“She is adept at communicating to researchers the complex rules and regulations associated with the various finding agencies and works hard to assist faculty members in navigating around potential roadblocks.”
Each fall, Research Development and Services processes approximately 500-600 grant applications and Russelo has consistently demonstrated her commitment during this period, working long days and weekends when necessary.
In addition, she has volunteered personal time to assist the major granting agencies in developing more effective application submission systems. Last year Russelo spearheaded a pilot project that used Western as a test institution for ResearchNet, a new on-line application submission system of the Canadian Institutes of Health.
“Theresa is always professional and friendly,” says FIMS Dean Tom Carmichael. “She has been known to drop everything and give her undivided attention when someone walks through her door, even amidst piles of outgoing grant applications sitting on her desk.”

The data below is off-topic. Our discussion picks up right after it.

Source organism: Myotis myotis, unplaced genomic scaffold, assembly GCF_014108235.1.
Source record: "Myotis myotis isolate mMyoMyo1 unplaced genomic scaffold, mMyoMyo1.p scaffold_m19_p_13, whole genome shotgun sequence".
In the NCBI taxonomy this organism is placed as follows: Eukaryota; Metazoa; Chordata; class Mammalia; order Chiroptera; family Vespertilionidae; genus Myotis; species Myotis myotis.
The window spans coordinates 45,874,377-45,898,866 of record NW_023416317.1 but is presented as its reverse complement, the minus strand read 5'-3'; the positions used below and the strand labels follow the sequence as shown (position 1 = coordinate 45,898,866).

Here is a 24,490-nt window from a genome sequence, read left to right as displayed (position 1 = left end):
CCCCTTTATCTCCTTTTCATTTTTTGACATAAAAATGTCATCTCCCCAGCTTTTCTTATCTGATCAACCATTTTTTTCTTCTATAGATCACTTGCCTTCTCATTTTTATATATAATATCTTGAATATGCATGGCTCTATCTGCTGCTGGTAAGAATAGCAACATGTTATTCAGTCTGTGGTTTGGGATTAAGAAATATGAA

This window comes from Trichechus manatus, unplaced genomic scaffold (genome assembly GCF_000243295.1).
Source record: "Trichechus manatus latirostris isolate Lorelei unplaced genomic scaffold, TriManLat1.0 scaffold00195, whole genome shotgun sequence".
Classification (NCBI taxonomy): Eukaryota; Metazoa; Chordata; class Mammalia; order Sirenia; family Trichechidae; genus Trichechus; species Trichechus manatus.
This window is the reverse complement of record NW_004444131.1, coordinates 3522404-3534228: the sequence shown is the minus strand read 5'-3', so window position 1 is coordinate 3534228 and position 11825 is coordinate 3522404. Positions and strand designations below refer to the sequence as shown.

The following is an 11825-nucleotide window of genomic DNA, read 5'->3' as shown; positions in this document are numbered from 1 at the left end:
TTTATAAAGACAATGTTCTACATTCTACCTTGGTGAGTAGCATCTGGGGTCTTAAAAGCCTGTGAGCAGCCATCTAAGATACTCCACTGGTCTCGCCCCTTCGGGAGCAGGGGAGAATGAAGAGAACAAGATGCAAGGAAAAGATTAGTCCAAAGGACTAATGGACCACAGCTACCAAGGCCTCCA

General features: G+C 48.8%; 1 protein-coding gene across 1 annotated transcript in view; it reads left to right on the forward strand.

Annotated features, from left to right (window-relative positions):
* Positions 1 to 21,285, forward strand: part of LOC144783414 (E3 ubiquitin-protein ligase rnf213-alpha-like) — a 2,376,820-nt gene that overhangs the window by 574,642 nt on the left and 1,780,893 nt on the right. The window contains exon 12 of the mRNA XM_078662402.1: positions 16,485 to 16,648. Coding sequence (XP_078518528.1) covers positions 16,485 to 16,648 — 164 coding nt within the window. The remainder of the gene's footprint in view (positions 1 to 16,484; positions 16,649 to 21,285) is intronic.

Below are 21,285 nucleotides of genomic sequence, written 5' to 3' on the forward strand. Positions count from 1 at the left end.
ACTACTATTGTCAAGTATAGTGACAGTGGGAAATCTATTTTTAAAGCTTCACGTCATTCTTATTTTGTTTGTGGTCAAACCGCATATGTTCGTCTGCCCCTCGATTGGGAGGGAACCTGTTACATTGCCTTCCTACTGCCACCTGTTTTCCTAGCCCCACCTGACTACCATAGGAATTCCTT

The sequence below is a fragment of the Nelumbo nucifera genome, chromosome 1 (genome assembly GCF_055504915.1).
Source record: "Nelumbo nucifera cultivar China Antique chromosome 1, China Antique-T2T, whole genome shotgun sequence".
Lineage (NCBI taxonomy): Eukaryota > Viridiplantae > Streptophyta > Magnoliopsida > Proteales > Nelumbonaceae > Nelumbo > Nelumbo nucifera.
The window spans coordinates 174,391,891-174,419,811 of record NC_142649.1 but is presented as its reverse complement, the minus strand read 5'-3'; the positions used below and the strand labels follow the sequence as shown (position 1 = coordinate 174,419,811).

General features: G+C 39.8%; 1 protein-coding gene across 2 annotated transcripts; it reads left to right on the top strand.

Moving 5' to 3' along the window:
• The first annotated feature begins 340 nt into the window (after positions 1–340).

Along with helping so many others, Russelo is also committed to her own personal development and growth. In addition to juggling career and family commitments, she is currently enrolled in the Canadian Institute of Management (CIM) program and is expected to complete it this year.
Faculty of Engineering
When the idea of honoring Nina Lowes was put forward, there was only one problem.
The overwhelming amount of support and testimonials for the Faculty of Engineering Academic Counselor created pages of praise and made it difficult to pack so much admiration into the space allotted.